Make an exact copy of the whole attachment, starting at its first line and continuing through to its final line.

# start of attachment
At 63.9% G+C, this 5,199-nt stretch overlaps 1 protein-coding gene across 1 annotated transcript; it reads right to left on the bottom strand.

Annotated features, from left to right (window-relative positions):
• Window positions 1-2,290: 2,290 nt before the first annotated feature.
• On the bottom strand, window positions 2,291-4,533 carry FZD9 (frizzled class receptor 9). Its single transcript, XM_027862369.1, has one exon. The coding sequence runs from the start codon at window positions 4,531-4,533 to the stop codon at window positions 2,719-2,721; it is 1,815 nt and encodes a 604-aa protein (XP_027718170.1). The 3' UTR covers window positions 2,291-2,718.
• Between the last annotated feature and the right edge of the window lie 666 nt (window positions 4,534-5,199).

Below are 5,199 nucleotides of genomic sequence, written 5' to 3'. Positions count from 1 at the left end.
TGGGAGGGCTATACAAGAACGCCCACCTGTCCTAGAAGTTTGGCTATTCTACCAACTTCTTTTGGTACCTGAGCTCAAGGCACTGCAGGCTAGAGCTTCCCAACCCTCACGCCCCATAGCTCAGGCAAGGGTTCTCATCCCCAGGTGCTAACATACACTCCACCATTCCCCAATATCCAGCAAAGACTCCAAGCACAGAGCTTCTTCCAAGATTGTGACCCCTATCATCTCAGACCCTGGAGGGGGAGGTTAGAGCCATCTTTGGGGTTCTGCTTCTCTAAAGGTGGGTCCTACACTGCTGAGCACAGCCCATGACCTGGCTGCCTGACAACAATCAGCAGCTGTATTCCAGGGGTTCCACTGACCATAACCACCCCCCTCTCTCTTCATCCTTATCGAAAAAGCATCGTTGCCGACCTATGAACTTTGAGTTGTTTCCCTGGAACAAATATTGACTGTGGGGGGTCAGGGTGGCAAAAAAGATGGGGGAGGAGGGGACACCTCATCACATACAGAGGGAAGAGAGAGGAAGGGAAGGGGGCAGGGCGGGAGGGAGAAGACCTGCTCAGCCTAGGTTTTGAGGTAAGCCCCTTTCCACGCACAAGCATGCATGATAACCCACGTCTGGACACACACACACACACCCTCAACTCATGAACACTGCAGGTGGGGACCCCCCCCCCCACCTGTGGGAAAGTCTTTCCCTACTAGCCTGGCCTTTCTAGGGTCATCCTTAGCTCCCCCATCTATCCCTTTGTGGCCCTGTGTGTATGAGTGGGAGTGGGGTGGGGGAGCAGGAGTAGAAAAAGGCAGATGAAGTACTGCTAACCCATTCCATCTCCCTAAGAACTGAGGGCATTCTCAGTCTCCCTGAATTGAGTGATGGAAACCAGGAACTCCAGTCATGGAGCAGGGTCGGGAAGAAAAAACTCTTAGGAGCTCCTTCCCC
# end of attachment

At 63.9% G+C, this 5,199-nt stretch overlaps 1 protein-coding gene across 1 annotated transcript; it reads right to left on the bottom strand.

Annotated features, from left to right (window-relative positions):
• Window positions 1-2,290: 2,290 nt before the first annotated feature.
• On the bottom strand, window positions 2,291-4,533 carry FZD9 (frizzled class receptor 9). Its single transcript, XM_027862369.1, has one exon. The coding sequence runs from the start codon at window positions 4,531-4,533 to the stop codon at window positions 2,719-2,721; it is 1,815 nt and encodes a 604-aa protein (XP_027718170.1). The 3' UTR covers window positions 2,291-2,718.
• Between the last annotated feature and the right edge of the window lie 666 nt (window positions 4,534-5,199).

Below are 5,199 nucleotides of genomic sequence, written 5' to 3'. Positions count from 1 at the left end.
TGGGAGGGCTATACAAGAACGCCCACCTGTCCTAGAAGTTTGGCTATTCTACCAACTTCTTTTGGTACCTGAGCTCAAGGCACTGCAGGCTAGAGCTTCCCAACCCTCACGCCCCATAGCTCAGGCAAGGGTTCTCATCCCCAGGTGCTAACATACACTCCACCATTCCCCAATATCCAGCAAAGACTCCAAGCACAGAGCTTCTTCCAAGATTGTGACCCCTATCATCTCAGACCCTGGAGGGGGAGGTTAGAGCCATCTTTGGGGTTCTGCTTCTCTAAAGGTGGGTCCTACACTGCTGAGCACAGCCCATGACCTGGCTGCCTGACAACAATCAGCAGCTGTATTCCAGGGGTTCCACTGACCATAACCACCCCCCTCTCTCTTCATCCTTATCGAAAAAGCATCGTTGCCGACCTATGAACTTTGAGTTGTTTCCCTGGAACAAATATTGACTGTGGGGGGTCAGGGTGGCAAAAAAGATGGGGGAGGAGGGGACACCTCATCACATACAGAGGGAAGAGAGAGGAAGGGAAGGGGGCAGGGCGGGAGGGAGAAGACCTGCTCAGCCTAGGTTTTGAGGTAAGCCCCTTTCCACGCACAAGCATGCATGATAACCCACGTCTGGACACACACACACACACCCTCAACTCATGAACACTGCAGGTGGGGACCCCCCCCCCCACCTGTGGGAAAGTCTTTCCCTACTAGCCTGGCCTTTCTAGGGTCATCCTTAGCTCCCCCATCTATCCCTTTGTGGCCCTGTGTGTATGAGTGGGAGTGGGGTGGGGGAGCAGGAGTAGAAAAAGGCAGATGAAGTACTGCTAACCCATTCCATCTCCCTAAGAACTGAGGGCATTCTCAGTCTCCCTGAATTGAGTGATGGAAACCAGGAACTCCAGTCATGGAGCAGGGTCGGGAAGAAAAAACTCTTAGGAGCTCCTTCCCC